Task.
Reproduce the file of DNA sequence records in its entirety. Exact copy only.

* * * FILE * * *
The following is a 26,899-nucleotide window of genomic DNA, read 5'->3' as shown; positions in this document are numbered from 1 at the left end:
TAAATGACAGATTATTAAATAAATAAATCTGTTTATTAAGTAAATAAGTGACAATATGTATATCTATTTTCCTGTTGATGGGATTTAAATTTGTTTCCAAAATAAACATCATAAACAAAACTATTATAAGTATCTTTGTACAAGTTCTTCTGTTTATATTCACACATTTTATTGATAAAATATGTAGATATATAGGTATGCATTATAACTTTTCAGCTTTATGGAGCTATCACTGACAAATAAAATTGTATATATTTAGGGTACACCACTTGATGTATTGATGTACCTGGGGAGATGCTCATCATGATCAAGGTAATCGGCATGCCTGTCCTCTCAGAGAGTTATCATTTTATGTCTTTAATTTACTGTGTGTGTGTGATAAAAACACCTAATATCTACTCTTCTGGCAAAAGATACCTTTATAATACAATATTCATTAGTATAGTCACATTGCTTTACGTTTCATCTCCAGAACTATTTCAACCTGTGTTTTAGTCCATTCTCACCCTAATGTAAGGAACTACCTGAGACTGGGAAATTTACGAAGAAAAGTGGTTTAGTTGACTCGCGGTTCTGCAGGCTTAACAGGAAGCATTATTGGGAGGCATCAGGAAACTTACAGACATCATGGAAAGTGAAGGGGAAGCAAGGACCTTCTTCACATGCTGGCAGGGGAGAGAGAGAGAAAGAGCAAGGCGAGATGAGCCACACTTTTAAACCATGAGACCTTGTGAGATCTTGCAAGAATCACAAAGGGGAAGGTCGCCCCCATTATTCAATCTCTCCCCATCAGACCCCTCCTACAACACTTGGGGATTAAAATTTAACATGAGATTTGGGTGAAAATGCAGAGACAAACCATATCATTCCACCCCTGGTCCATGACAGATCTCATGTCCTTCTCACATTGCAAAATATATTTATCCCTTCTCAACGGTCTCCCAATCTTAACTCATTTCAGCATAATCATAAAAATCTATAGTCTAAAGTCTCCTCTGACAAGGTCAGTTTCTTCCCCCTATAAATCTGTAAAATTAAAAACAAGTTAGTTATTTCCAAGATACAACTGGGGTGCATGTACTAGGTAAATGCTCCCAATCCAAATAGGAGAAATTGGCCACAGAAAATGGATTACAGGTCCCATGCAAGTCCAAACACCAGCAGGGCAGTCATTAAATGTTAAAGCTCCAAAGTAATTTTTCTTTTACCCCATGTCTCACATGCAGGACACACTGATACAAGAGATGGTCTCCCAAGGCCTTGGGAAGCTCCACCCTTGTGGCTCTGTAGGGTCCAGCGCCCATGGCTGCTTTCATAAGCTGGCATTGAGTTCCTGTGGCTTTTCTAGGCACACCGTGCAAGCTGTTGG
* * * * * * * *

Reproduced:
The following is a 26,899-nucleotide window of genomic DNA, read 5'->3' as shown; positions in this document are numbered from 1 at the left end:
TAAATGACAGATTATTAAATAAATAAATCTGTTTATTAAGTAAATAAGTGACAATATGTATATCTATTTTCCTGTTGATGGGATTTAAATTTGTTTCCAAAATAAACATCATAAACAAAACTATTATAAGTATCTTTGTACAAGTTCTTCTGTTTATATTCACACATTTTATTGATAAAATATGTAGATATATAGGTATGCATTATAACTTTTCAGCTTTATGGAGCTATCACTGACAAATAAAATTGTATATATTTAGGGTACACCACTTGATGTATTGATGTACCTGGGGAGATGCTCATCATGATCAAGGTAATCGGCATGCCTGTCCTCTCAGAGAGTTATCATTTTATGTCTTTAATTTACTGTGTGTGTGTGATAAAAACACCTAATATCTACTCTTCTGGCAAAAGATACCTTTATAATACAATATTCATTAGTATAGTCACATTGCTTTACGTTTCATCTCCAGAACTATTTCAACCTGTGTTTTAGTCCATTCTCACCCTAATGTAAGGAACTACCTGAGACTGGGAAATTTACGAAGAAAAGTGGTTTAGTTGACTCGCGGTTCTGCAGGCTTAACAGGAAGCATTATTGGGAGGCATCAGGAAACTTACAGACATCATGGAAAGTGAAGGGGAAGCAAGGACCTTCTTCACATGCTGGCAGGGGAGAGAGAGAGAAAGAGCAAGGCGAGATGAGCCACACTTTTAAACCATGAGACCTTGTGAGATCTTGCAAGAATCACAAAGGGGAAGGTCGCCCCCATTATTCAATCTCTCCCCATCAGACCCCTCCTACAACACTTGGGGATTAAAATTTAACATGAGATTTGGGTGAAAATGCAGAGACAAACCATATCATTCCACCCCTGGTCCATGACAGATCTCATGTCCTTCTCACATTGCAAAATATATTTATCCCTTCTCAACGGTCTCCCAATCTTAACTCATTTCAGCATAATCATAAAAATCTATAGTCTAAAGTCTCCTCTGACAAGGTCAGTTTCTTCCCCCTATAAATCTGTAAAATTAAAAACAAGTTAGTTATTTCCAAGATACAACTGGGGTGCATGTACTAGGTAAATGCTCCCAATCCAAATAGGAGAAATTGGCCACAGAAAATGGATTACAGGTCCCATGCAAGTCCAAACACCAGCAGGGCAGTCATTAAATGTTAAAGCTCCAAAGTAATTTTTCTTTTACCCCATGTCTCACATGCAGGACACACTGATACAAGAGATGGTCTCCCAAGGCCTTGGGAAGCTCCACCCTTGTGGCTCTGTAGGGTCCAGCGCCCATGGCTGCTTTCATAAGCTGGCATTGAGTTCCTGTGGCTTTTCTAGGCACACCGTGCAAGCTGTTGG